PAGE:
V4C Team

When activists get together, often it’s less like a conference and more like a family reunion, so intense are the shared experiences. And so it was at the recent two-day gathering of the Video4Change Network in Colombo, and also at the sessions we organised and facilitated at the Global Voices Summit, where people reminisced about having last seen each other at a participatory video project on an indigenous island in South America, or at a strategy session on digital security somewhere in North Africa, or to design a video training software on yet another continent.

Who are we?

We are today, a Network of 13 organizations; and we hope to grow in time to include many more.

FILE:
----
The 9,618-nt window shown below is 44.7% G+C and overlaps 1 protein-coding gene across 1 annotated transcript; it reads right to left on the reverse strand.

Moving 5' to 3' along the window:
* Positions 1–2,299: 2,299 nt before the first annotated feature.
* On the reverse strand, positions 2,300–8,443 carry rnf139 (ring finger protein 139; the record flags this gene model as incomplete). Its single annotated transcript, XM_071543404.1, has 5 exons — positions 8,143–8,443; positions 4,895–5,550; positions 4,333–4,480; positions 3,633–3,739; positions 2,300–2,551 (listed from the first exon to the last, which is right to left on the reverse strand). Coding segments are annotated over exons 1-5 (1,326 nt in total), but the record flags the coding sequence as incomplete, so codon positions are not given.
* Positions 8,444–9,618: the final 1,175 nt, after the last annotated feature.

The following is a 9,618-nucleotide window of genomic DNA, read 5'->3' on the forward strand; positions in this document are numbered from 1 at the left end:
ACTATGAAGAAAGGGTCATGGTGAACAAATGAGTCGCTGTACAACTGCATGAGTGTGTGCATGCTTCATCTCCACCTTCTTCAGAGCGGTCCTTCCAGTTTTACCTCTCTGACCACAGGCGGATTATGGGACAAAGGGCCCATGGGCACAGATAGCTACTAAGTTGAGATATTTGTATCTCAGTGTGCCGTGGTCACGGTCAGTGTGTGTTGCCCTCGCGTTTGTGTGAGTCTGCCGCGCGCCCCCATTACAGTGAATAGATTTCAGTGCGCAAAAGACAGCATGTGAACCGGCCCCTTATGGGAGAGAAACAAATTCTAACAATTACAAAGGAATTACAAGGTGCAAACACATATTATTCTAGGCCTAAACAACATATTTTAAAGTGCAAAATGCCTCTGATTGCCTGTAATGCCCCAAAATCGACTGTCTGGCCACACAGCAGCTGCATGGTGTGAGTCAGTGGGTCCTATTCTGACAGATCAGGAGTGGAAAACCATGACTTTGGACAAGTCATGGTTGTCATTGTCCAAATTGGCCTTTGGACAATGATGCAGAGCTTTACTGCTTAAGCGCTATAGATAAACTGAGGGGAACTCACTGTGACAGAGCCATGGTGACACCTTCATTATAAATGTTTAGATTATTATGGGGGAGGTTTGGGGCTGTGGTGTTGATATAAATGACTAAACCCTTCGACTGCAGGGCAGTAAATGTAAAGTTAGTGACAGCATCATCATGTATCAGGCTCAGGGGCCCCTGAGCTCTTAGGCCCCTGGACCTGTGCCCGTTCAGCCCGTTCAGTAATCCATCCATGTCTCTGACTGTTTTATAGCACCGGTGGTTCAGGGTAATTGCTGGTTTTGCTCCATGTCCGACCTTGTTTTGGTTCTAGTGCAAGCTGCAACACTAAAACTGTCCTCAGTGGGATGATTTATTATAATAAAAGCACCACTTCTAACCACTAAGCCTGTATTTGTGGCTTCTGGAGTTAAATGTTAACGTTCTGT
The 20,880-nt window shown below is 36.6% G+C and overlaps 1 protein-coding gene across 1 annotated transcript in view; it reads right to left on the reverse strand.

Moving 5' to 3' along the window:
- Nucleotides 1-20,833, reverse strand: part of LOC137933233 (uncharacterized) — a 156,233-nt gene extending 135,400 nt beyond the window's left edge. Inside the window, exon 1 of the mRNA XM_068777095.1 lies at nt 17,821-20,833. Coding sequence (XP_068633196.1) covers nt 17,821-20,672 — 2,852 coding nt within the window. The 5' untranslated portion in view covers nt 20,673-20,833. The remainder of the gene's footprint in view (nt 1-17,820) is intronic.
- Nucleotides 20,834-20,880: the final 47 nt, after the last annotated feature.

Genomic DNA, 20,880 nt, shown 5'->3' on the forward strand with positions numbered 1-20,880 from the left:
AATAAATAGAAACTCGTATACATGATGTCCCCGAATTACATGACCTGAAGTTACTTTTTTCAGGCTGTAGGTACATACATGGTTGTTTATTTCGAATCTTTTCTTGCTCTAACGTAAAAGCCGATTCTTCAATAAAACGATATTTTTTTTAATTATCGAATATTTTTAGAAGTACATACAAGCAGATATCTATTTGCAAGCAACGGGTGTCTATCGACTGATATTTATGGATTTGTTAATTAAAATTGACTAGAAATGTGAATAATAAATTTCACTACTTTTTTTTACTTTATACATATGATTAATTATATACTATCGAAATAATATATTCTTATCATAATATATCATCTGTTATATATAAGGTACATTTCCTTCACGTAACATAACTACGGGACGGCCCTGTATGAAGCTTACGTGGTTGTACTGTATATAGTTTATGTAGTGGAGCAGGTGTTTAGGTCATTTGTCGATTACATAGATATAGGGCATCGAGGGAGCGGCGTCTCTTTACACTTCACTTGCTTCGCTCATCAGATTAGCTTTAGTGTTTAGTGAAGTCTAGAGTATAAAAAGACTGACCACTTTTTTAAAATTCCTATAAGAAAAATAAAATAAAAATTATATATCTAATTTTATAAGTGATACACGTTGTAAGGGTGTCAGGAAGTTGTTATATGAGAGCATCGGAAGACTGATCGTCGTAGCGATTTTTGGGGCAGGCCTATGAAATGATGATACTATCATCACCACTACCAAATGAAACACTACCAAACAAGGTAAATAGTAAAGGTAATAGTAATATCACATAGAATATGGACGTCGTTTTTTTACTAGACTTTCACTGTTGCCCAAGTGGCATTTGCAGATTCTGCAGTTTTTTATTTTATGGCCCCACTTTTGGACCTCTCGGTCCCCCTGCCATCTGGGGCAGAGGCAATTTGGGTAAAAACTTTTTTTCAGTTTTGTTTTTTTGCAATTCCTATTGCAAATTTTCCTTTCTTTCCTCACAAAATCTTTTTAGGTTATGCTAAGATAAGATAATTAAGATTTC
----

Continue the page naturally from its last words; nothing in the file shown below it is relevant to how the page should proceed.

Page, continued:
Together as a Network, we represent communities of great diversity who all defend human rights and justice and also use video. Some members’ greatest strengths are in using video for empowerment, in working with the world’s poorest communities to use video for self-expression or indigenous or human rights. Other members are extraordinary technologists, who understand how to build tools like phone-based video editing software or video security tools and have recommendations on guidelines for the biggest technology firms; others are researching and advocating for correct policies for the use of video in judicial processes or the right to record. Individually none of us has this breadth of expertise; collectively we do. Individually, we work in numerous communities and countries; collectively, we have a reach in almost all continents.